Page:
Anomie, Resurgences, and De- Noming
Walter D. Mignolo
1. a law, convention, or custom governing human conduct
2. (Greek mythology) the daemon of laws and ordinance
—Collins En glish Dictionary (2011)
Customary; ordinary;— applied to the usual En glish spelling, in distinction from
strictly phonetic methods.
—Webster’s Revised Unabridged Dictionary (1913)
anomie or anomy (n.)
1. Social instability caused by erosion of standards and values.
2. Alienation and purposelessness experienced by a person or a class as a result of a lack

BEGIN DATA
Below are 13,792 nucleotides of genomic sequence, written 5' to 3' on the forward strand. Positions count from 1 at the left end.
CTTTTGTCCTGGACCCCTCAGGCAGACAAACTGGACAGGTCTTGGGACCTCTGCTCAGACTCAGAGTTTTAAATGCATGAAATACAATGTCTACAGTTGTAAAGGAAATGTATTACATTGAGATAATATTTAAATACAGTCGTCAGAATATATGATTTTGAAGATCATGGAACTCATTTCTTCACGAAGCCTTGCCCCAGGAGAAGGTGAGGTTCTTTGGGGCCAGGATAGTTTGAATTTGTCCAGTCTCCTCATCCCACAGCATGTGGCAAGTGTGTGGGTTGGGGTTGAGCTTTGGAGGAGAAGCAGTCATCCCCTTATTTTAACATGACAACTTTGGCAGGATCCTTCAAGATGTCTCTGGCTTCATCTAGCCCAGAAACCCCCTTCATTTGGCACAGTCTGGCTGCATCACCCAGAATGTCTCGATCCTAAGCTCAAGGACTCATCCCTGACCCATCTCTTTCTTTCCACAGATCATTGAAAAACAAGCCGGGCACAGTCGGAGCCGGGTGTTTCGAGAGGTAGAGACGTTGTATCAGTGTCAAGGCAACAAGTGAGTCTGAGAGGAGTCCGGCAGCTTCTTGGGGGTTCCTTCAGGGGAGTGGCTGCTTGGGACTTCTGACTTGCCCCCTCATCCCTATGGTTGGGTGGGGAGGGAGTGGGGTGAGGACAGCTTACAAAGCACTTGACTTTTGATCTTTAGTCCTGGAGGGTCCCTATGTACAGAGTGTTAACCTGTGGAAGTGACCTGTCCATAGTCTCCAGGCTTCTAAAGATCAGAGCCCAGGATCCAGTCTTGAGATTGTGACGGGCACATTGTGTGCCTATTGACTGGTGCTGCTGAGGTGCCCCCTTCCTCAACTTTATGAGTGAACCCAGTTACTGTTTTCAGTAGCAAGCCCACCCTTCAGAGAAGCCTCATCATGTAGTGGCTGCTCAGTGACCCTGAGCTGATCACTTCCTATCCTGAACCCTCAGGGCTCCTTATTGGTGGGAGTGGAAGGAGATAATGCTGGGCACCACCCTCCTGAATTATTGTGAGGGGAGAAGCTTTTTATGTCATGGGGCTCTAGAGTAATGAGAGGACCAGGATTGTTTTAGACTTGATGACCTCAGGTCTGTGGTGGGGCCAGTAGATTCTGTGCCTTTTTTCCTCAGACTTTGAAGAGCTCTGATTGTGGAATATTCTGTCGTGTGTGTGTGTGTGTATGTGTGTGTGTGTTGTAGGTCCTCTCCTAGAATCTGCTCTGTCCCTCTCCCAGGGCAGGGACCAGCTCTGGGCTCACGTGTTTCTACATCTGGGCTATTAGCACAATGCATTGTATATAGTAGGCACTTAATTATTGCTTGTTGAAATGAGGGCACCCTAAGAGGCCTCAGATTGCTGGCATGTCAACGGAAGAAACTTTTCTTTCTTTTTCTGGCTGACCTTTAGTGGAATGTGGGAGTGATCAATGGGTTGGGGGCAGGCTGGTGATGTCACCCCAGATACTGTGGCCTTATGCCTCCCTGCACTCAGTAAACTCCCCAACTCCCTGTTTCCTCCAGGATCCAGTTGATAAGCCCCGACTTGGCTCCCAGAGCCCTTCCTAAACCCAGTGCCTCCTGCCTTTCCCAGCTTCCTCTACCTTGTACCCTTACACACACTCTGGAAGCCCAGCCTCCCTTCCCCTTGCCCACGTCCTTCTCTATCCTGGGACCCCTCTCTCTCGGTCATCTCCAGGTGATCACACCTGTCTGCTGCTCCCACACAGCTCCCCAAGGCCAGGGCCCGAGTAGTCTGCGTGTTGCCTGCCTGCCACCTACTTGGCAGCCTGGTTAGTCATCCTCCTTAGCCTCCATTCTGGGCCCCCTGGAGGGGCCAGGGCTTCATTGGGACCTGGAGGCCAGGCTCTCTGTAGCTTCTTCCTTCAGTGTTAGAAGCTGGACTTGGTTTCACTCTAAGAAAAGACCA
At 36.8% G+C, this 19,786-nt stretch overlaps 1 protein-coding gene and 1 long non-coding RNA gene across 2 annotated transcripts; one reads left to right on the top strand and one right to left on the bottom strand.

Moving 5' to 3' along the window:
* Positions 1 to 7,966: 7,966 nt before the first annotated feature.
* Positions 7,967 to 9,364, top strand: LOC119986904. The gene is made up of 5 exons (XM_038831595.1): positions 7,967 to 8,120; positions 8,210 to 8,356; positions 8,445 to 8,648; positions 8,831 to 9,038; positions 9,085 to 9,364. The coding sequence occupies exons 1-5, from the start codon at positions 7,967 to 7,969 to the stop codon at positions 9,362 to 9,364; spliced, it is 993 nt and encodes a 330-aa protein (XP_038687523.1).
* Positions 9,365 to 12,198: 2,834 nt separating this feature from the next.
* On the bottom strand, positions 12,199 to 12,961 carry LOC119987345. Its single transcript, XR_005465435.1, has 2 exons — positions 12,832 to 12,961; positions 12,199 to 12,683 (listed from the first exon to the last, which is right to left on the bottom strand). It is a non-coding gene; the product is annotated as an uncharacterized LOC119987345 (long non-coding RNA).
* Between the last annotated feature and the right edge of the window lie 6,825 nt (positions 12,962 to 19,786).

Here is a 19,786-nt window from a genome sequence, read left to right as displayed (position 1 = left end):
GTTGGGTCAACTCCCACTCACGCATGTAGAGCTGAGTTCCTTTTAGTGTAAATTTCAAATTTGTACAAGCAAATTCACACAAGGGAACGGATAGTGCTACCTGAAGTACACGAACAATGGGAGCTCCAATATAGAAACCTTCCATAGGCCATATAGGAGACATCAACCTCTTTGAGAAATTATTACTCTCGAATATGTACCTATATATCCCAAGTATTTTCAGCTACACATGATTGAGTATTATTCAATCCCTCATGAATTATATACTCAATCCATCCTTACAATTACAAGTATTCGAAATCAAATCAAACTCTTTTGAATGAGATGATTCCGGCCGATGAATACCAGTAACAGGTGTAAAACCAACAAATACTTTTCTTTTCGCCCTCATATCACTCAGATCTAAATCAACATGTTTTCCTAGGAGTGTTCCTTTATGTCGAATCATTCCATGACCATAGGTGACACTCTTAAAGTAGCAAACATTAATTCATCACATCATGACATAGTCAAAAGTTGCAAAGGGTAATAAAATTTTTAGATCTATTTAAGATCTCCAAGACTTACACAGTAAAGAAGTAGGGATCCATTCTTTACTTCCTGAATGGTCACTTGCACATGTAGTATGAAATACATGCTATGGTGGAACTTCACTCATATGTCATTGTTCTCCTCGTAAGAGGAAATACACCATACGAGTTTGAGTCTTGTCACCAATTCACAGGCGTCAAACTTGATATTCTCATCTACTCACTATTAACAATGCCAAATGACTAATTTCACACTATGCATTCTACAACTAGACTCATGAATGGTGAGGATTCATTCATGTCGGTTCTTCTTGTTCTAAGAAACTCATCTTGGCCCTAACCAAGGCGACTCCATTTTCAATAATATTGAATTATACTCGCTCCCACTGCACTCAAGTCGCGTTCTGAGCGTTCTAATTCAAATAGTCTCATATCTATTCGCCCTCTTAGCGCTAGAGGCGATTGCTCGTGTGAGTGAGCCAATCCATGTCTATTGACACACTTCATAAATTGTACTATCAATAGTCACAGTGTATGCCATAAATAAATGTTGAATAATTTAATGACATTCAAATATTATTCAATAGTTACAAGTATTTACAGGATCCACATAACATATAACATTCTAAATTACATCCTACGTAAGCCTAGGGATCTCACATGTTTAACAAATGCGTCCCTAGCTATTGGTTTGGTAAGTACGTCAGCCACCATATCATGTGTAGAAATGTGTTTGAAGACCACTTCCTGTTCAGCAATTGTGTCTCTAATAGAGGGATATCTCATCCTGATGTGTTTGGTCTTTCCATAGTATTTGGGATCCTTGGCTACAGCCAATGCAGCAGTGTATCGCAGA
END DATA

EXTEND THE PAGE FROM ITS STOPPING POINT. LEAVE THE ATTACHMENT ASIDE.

of standards, values, or ideals: “We must now brace ourselves for disquisitions on peer
pressure, adolescent anomie and rage” (Charles Krauthammer).
—American Heritage Dictionary of the En glish Language (2000)
1. A continuing after interruption; a renewal.
2. A restoration to use, ac cep tance, activity, or vigor; a revival.
—The Free Dictionary online
Global Linear Thinking and the Second Nomos of the Earth
This book is intended to confront Carl Schmitt’s nomos of the earth and, as
the editors put it in their introduction, “documents the antagonistic forms
of autonomy that are moving away from the Western coordinates of the plan-
etary nomos.” This is indeed one of the crucial aspects of our time that will,